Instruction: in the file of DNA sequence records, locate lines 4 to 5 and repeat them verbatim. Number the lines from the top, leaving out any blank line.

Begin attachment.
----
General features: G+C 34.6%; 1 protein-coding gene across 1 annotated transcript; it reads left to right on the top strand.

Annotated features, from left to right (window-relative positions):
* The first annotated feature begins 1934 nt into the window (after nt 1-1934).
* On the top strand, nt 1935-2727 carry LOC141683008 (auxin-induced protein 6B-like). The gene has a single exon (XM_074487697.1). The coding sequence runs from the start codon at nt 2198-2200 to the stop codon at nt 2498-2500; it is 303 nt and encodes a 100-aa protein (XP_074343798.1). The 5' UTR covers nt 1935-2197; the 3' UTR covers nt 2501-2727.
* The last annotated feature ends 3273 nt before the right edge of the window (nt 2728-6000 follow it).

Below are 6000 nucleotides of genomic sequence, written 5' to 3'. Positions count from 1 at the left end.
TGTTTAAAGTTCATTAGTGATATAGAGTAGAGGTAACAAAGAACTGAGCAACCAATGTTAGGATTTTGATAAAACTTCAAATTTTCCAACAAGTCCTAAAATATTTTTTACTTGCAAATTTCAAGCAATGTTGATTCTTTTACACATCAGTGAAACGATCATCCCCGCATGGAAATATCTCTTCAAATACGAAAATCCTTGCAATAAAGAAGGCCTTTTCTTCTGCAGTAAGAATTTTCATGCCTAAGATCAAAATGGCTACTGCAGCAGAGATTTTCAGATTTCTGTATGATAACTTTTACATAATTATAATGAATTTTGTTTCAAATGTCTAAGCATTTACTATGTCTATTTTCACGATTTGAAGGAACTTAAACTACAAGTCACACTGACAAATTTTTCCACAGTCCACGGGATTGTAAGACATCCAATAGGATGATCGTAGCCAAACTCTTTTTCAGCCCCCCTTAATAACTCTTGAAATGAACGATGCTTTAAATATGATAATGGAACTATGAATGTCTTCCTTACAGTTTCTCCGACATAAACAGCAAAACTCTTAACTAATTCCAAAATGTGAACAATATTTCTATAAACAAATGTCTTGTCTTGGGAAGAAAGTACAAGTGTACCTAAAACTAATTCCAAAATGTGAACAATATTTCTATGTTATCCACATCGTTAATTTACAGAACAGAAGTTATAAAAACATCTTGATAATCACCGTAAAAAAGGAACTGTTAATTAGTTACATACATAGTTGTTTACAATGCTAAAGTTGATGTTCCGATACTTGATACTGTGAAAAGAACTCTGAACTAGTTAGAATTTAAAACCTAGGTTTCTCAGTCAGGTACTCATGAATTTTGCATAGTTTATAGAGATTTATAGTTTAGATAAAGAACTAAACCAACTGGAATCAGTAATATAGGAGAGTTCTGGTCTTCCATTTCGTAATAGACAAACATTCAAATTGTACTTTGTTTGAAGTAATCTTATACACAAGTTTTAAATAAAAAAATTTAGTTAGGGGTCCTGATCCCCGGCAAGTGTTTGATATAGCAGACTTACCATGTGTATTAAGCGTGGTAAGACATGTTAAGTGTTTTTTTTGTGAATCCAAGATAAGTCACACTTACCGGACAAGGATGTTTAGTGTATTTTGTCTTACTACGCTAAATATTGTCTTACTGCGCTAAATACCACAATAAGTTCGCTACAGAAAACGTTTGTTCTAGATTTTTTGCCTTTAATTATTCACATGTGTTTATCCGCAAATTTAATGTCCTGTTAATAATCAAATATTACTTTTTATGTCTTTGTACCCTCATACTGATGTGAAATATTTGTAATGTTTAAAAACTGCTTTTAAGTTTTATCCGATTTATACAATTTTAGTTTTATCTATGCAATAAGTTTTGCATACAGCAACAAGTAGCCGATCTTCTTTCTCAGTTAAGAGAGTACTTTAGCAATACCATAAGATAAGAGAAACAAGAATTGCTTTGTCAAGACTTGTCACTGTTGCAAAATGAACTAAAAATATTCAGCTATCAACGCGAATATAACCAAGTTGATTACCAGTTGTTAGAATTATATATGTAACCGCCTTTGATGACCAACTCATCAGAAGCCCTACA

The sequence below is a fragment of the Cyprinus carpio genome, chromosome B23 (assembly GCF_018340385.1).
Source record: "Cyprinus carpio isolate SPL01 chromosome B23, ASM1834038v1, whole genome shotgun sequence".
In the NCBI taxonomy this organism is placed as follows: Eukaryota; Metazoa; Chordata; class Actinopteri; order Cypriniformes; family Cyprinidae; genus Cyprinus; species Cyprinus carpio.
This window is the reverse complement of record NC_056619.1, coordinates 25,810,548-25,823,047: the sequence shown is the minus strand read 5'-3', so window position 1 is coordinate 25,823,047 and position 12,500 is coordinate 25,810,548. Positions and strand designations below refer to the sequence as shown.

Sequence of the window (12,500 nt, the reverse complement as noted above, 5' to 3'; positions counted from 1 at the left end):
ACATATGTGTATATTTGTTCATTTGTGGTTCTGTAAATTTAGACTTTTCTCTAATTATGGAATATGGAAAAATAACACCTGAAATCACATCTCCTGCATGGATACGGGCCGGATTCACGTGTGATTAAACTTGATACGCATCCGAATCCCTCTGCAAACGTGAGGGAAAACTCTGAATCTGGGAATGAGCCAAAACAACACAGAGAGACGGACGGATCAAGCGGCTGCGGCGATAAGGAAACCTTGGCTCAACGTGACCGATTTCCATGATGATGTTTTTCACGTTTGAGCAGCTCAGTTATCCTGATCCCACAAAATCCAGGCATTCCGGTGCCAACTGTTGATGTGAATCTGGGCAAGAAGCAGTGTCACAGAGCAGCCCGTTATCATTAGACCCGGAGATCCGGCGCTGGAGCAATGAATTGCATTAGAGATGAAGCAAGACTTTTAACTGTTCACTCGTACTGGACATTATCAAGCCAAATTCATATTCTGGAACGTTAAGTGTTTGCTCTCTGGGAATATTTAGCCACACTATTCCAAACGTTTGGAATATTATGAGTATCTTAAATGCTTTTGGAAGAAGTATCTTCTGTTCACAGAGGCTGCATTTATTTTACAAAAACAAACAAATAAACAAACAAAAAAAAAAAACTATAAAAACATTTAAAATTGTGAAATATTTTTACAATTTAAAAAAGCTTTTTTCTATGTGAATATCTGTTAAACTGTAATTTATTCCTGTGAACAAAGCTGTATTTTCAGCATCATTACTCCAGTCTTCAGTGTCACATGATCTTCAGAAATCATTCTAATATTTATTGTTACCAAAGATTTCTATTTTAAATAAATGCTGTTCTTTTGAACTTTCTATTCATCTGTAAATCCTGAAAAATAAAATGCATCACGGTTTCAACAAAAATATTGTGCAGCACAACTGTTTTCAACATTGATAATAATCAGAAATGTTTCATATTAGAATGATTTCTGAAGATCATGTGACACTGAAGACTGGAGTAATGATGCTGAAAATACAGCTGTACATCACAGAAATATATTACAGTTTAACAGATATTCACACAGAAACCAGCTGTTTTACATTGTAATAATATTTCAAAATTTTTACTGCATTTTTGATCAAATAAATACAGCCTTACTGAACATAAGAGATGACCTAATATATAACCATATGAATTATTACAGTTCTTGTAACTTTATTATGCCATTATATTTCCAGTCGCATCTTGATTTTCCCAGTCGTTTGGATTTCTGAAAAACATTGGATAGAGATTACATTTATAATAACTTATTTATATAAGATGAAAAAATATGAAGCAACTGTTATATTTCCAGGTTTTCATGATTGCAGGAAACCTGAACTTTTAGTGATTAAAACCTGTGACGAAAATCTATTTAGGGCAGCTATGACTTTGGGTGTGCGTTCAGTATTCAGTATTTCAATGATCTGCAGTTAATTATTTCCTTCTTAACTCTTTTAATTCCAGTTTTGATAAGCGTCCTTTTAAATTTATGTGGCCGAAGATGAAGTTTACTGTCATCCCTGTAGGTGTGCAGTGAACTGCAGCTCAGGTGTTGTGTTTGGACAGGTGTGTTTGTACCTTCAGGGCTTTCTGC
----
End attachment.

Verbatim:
* On the top strand, nt 1935-2727 carry LOC141683008 (auxin-induced protein 6B-like). The gene has a single exon (XM_074487697.1). The coding sequence runs from the start codon at nt 2198-2200 to the stop codon at nt 2498-2500; it is 303 nt and encodes a 100-aa protein (XP_074343798.1). The 5' UTR covers nt 1935-2197; the 3' UTR covers nt 2501-2727.
* The last annotated feature ends 3273 nt before the right edge of the window (nt 2728-6000 follow it).